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Showing posts from July, 2013

The Trance of Fear

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All of us live with fear. Whenever fear takes over, we’re caught in what I call the trance of fear. As we tense in anticipation of what may go wrong, our heart and mind contract. We forget that there are people who care about us, and about our own ability to feel spacious and openhearted. Trapped in the trance, we can experience life through the filter of fear, and when we do, the emotion becomes the core of our identity, constricting our capacity to live fully.
This trance usually begins in childhood, when we experience fear in relating to our significant others. Perhaps as an infant our crying late at night may have frustrated our exhausted mother. When we saw her frowning face and heard her shrill tone, suddenly we felt unsafe with the person we most counted on for safety. Our arms and fists tightened, our throat contracted, our heartbeat raced.
This physical reaction of fear in response to disapproval may have happened repeatedly through our early years. We might have tried out some…

From Longing to Belonging

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The great Tibetan yogi Milarepa spent many years living in isolation in a mountain cave. As part of his spiritual practice, he began to see the contents of his mind as visible projections. His inner demons of lust, passion, and aversion would appear before him as gorgeous seductive women and terrifying wrathful monsters. In face of these temptations and horrors, rather than being overwhelmed, Milarepa would sing out, “It is wonderful you came today, you should come again tomorrow … from time to time we should converse.” Through his years of intensive training, Milarepa learns that suffering only comes from being seduced by the demons or from trying to fight them. To discover freedom in their presence, he has to experience them directly and wakefully, as they are. In one story, Milarepa’s cave becomes filled with demons. Facing the most persistent, domineering demon in the crowd, Milarepa makes a brilliant move—he puts his head into the demon’s mouth. In that moment of full surrender, al…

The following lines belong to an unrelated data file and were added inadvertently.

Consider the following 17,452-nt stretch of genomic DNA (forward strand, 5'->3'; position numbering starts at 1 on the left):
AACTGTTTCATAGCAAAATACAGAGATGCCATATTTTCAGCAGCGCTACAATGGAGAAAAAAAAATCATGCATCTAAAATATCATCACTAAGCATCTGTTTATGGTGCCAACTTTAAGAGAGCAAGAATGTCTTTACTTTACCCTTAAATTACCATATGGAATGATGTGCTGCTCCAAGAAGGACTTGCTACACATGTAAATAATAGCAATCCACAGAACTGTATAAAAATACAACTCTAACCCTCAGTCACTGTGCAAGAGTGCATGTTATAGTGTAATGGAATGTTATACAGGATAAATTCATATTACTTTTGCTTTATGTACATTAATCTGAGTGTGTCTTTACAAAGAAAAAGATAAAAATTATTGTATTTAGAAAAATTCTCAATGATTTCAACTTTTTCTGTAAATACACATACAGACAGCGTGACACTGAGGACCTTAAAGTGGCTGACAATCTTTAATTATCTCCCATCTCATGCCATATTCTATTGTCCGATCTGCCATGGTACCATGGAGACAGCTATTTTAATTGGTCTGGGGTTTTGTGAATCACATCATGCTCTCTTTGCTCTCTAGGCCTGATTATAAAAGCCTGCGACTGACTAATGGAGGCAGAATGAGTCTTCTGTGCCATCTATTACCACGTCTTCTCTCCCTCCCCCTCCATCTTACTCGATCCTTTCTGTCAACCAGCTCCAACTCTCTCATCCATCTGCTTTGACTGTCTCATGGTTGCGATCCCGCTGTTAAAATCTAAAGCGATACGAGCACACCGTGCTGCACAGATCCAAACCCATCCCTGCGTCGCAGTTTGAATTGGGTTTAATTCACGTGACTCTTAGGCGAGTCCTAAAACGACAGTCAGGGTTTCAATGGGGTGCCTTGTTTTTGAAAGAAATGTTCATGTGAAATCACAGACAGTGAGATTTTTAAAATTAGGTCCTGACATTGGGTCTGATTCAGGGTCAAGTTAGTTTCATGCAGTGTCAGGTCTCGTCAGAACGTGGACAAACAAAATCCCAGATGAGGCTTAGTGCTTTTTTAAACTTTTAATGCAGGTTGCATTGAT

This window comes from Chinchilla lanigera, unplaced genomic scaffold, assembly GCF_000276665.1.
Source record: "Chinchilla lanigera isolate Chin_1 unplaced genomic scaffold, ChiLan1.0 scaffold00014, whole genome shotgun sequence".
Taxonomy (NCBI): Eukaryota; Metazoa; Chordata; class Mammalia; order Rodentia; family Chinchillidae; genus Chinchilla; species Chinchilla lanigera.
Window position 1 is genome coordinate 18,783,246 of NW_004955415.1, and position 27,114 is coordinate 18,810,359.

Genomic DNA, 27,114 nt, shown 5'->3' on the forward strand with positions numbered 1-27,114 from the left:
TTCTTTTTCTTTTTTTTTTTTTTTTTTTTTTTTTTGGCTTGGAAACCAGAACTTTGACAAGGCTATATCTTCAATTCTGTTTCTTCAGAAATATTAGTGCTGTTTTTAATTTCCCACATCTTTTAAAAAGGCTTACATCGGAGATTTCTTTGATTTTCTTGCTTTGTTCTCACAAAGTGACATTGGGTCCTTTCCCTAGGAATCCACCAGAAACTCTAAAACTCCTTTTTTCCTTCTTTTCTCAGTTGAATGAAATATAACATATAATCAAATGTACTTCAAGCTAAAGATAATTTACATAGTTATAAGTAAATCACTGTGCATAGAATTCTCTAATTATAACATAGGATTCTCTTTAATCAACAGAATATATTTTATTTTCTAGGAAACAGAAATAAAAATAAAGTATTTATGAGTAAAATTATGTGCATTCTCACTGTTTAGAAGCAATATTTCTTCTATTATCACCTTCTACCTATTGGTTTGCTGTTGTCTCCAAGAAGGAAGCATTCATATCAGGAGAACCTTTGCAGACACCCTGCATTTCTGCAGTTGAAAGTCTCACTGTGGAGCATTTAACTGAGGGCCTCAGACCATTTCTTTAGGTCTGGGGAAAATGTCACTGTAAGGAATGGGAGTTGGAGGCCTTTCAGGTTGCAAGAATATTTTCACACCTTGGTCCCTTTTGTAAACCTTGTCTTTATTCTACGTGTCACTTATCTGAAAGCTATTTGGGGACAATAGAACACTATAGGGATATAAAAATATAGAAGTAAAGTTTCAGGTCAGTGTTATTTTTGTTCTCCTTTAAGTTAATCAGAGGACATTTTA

Taking Refuge in the Buddha

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As a teacher I’m often asked: What does it mean in Buddhist practice when you agree to “take refuge” in the Buddha? Does this mean I need to worship the Buddha? Or pray to the Buddha? Isn’t this setting up the Buddha as “other” or some kind of god?

Traditionally, there are three fundamental refuges are where we can find genuine safety and peace, a sanctuary for our awakening heart and mind, a place to rest our human vulnerability. In their shelter, we can face and awaken from the trance of fear.

The first of these is the Buddha, or our own awakened nature. The second is the dharma (the path or the way), and the third is the sangha (the community of aspirants).

In the formal practice of Taking Refuge, we recite three times: “I take refuge in the Buddha, I take refuge in the dharma, I take refuge in the sangha.” Yet, even though there is a formula, this is not an empty or mechanical ritual, but a practice meant to expand our understanding and intention.

With each repetition, we allow oursel…